Pages marked with * require logging in
|Association for Industrial Archaeology|
|Contact:||Secretary||Year formed: 1973|
|Email:||aia.liaisonoffice [at] virginmedia.com||Membership: About 700|
|Area of interest:||All aspects of industrial archaeology,history and heritage|
|Main geographical areas:||
|Classes of membership:||Individual £33. Student £21. Affiliated Society £42.
|Publications:||Industrial Archaeology News published quarterly. 'Industrial Archaeology Review' published twice a year|
|Archive collection:||Held at Ironbridge Institute Library, Shropshire|
|Owned or leased site
or access controlled:
Last updated: 30/10/2017
The AlA was established to promote the study of industrial archaeology and to encourage improved standards of recording research, conservation and publication. It aims to assist and support regional and specialist survey and research groups and bodies involved in the preservation of industrial monuments. It holds conferences, seminars and training weekends for its members. It also endeavours to represent the interests of industrial archaeology at the national level, and has been responsible for a nationally accepted policy statement on research priorities in industrial archaeology. The AlA monitor and comment on listed building applications.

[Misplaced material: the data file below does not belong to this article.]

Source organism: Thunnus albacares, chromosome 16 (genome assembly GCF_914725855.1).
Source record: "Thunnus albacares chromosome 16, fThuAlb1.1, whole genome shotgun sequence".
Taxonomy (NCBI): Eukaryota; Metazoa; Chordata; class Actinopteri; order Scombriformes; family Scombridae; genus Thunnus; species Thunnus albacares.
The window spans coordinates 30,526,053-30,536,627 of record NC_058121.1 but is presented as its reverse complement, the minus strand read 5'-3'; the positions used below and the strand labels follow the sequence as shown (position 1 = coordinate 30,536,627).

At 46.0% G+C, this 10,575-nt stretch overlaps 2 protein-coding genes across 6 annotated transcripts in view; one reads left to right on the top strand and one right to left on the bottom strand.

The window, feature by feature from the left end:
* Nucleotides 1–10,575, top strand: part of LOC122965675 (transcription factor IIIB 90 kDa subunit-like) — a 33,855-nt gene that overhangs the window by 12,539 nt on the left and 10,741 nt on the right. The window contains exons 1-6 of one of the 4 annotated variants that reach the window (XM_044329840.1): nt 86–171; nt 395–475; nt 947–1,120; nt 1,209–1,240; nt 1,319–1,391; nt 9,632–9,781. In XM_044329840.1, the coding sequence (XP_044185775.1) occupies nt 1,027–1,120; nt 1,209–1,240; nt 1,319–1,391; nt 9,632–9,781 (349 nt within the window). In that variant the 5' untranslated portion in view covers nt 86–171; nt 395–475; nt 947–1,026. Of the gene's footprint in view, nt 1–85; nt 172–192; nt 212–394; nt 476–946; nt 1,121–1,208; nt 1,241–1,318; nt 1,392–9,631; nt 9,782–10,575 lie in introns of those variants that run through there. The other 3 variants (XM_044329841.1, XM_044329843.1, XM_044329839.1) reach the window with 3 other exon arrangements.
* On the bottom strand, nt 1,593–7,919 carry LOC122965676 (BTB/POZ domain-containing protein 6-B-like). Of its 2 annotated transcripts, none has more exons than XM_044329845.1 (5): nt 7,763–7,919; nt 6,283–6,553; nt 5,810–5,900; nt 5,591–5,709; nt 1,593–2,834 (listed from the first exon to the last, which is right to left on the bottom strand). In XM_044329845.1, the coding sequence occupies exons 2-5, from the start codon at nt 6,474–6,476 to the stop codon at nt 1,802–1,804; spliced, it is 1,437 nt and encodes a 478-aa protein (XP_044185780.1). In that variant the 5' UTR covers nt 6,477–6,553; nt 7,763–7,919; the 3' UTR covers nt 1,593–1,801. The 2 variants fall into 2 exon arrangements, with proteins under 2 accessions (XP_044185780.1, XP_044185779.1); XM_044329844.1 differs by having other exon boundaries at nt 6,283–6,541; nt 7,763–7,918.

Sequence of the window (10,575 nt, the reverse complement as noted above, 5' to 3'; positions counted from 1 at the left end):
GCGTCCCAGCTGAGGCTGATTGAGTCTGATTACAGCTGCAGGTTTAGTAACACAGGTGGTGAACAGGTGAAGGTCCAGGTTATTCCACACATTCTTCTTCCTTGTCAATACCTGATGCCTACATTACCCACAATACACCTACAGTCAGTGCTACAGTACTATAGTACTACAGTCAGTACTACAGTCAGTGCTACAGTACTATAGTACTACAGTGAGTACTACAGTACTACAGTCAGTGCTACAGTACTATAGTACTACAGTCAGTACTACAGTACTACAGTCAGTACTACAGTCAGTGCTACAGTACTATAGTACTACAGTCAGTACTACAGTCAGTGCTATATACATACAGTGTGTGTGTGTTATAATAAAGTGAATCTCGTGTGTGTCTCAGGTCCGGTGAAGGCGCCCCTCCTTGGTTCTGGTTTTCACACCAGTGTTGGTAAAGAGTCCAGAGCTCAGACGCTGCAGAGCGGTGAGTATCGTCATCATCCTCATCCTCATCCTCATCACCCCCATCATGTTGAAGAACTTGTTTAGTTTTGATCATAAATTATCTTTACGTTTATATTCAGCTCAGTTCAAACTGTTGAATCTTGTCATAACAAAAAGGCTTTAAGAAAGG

The AlA obviously has broader interests than mining history and archaeology, but articles on these subjects are regularly published in the 'Industrial Archaeology Review'. In the past, the AlA have run conferences in conjunction with NAHMO. One held in 1989 dealt with the standards of interpretation and presentation of mining sites. Papers from the Conference were published in a special issue of 'Industrial Archaeology Review', Vol.XII (No 1), Autumn 1989, entitled 'Metalliferous Mining'
Visits are arranged to surface remains of mines when the Annual Conference is at a suitable location, and references to mine sites are included in the Conference Guides. In the past for example, an AlA conference was held at Newton Abbot, Devon and visited ancient mineral working, granite quarries and tin, copper and iron mines.
Printed on: 06/12/2019